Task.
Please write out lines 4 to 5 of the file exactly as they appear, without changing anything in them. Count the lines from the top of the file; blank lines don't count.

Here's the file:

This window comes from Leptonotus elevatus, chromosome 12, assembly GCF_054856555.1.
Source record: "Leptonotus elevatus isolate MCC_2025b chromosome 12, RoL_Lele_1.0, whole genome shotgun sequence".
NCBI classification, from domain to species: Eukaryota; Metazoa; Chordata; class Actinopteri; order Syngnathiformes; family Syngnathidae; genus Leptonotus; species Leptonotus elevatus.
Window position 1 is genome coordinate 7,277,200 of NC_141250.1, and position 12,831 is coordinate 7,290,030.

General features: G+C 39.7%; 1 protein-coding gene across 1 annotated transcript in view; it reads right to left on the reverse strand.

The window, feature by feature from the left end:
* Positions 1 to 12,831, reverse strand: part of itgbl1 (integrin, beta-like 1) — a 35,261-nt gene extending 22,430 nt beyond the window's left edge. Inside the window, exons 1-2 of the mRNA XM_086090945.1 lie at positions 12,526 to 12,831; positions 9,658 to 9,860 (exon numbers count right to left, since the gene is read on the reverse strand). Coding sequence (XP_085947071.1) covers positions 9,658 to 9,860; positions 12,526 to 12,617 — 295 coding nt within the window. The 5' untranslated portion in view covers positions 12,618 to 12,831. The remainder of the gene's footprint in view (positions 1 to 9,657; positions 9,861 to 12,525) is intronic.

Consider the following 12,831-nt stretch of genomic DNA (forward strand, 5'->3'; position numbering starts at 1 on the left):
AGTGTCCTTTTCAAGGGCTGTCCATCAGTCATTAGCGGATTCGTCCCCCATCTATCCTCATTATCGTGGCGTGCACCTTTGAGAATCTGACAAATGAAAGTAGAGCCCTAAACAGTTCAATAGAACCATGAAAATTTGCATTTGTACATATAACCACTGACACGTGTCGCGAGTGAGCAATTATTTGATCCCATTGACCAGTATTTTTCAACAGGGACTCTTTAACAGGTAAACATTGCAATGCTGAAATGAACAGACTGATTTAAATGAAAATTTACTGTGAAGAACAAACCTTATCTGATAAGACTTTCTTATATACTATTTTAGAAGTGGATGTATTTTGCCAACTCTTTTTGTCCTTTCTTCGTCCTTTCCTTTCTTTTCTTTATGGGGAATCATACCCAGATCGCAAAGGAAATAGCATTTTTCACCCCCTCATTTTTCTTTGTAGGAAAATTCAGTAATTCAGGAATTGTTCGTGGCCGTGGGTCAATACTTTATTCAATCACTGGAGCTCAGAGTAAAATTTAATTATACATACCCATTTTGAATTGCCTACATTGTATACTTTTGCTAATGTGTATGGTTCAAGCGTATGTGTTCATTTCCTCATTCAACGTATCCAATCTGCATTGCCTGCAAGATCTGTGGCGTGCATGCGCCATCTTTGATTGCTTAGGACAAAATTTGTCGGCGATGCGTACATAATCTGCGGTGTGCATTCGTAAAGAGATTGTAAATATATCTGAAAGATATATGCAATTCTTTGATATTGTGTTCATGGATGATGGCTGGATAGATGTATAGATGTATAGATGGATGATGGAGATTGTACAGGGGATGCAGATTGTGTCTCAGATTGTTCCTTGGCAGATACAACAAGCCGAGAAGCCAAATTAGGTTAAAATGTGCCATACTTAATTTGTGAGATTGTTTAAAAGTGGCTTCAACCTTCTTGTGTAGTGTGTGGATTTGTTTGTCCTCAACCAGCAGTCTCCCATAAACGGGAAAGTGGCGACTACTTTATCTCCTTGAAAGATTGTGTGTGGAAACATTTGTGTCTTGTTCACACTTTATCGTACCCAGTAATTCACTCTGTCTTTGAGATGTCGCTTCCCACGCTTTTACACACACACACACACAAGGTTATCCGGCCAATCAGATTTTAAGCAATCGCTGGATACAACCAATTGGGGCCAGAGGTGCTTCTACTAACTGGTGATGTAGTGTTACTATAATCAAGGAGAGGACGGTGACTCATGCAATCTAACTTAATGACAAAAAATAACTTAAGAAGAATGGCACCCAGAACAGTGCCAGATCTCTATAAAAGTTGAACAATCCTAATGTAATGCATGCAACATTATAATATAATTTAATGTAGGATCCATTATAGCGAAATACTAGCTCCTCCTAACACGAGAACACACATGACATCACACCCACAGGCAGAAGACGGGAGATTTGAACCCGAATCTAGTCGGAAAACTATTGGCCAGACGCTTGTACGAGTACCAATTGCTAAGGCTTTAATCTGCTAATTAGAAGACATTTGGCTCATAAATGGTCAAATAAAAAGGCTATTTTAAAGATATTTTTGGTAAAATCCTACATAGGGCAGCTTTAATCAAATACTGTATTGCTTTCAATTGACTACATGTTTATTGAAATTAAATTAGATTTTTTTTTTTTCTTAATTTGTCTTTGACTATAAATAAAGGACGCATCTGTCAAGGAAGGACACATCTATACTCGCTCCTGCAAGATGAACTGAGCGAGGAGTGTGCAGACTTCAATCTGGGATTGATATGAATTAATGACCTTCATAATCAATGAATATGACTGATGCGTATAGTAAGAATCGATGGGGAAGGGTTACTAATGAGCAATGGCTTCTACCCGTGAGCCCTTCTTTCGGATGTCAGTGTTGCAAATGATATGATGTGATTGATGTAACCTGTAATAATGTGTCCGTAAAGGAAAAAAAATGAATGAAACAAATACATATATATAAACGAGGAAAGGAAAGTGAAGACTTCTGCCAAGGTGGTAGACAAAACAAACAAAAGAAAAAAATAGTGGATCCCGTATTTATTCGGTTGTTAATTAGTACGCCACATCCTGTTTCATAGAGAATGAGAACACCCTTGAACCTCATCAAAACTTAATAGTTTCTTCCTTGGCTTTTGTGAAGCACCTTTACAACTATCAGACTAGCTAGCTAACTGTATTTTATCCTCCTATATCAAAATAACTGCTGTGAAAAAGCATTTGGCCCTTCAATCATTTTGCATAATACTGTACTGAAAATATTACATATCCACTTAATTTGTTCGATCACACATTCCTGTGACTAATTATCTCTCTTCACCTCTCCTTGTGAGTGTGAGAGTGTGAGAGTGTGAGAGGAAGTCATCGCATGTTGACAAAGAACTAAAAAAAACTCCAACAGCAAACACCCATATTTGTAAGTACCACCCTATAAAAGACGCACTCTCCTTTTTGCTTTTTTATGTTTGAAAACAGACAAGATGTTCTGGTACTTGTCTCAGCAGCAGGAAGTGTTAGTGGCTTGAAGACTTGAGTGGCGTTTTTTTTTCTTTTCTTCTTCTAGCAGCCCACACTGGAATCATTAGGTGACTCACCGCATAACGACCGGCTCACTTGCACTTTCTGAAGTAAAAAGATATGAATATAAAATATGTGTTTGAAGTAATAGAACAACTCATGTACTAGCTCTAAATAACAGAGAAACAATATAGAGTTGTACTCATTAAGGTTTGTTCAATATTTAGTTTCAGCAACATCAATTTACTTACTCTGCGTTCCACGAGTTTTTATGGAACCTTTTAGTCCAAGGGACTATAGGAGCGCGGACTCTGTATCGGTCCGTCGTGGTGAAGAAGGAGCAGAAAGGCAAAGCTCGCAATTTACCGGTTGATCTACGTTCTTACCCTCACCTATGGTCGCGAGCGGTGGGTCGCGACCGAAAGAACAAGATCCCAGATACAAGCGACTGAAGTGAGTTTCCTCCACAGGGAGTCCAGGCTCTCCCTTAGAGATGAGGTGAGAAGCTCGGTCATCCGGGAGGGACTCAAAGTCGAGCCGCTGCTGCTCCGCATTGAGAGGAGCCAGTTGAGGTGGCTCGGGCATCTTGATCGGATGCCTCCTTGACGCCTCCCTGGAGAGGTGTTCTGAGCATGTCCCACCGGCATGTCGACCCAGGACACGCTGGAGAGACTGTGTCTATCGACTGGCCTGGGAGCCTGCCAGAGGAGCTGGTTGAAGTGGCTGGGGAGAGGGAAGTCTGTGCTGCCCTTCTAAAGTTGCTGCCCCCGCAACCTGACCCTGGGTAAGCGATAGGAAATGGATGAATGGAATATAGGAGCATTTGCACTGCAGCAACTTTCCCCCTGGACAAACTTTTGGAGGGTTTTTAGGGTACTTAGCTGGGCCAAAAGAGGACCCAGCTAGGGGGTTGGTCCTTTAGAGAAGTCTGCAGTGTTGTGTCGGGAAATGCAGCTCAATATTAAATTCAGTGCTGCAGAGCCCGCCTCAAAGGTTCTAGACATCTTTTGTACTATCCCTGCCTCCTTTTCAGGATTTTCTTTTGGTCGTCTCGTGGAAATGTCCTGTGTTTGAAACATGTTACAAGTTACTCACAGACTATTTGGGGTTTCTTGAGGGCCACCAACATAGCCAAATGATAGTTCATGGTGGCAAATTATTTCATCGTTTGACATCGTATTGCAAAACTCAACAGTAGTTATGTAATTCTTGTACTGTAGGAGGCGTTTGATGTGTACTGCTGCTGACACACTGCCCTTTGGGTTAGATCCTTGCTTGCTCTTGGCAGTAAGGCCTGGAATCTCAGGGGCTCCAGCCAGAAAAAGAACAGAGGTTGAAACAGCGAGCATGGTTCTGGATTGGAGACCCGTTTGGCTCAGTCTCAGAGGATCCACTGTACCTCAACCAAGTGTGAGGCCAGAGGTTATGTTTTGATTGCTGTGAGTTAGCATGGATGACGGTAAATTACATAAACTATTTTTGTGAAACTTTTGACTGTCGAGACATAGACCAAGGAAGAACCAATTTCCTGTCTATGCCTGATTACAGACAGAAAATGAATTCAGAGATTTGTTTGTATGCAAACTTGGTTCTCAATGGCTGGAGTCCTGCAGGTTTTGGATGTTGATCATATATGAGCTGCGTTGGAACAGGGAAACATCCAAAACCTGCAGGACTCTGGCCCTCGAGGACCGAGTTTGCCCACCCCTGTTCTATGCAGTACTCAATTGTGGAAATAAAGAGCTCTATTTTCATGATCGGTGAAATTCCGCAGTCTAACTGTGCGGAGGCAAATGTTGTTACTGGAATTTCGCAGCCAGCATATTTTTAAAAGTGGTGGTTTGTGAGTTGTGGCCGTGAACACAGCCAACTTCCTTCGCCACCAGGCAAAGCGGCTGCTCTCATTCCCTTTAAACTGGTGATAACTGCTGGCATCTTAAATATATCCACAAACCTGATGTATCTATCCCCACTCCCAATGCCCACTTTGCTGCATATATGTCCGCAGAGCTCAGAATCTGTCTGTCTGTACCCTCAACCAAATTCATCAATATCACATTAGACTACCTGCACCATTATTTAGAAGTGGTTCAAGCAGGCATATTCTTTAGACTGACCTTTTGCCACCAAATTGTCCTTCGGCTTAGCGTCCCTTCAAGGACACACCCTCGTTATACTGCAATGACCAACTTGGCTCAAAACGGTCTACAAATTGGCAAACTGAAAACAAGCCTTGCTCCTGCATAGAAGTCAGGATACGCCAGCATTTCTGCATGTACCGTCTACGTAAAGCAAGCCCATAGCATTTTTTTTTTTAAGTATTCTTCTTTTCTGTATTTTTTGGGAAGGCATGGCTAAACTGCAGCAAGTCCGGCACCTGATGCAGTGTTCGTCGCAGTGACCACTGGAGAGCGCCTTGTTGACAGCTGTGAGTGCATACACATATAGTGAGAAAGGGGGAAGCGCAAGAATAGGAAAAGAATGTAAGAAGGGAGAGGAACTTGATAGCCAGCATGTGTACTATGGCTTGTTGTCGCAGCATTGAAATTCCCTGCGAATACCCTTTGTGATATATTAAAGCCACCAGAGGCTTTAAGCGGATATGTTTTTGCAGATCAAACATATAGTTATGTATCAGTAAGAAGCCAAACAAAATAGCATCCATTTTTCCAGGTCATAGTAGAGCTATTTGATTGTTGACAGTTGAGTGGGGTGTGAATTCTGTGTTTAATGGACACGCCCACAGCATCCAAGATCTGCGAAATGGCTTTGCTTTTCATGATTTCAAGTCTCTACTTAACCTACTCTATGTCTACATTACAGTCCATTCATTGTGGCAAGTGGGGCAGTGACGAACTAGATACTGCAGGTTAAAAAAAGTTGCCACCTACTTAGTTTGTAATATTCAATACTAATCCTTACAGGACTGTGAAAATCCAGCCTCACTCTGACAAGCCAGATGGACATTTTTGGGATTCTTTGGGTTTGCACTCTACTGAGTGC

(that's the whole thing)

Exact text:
Window position 1 is genome coordinate 7,277,200 of NC_141250.1, and position 12,831 is coordinate 7,290,030.

General features: G+C 39.7%; 1 protein-coding gene across 1 annotated transcript in view; it reads right to left on the reverse strand.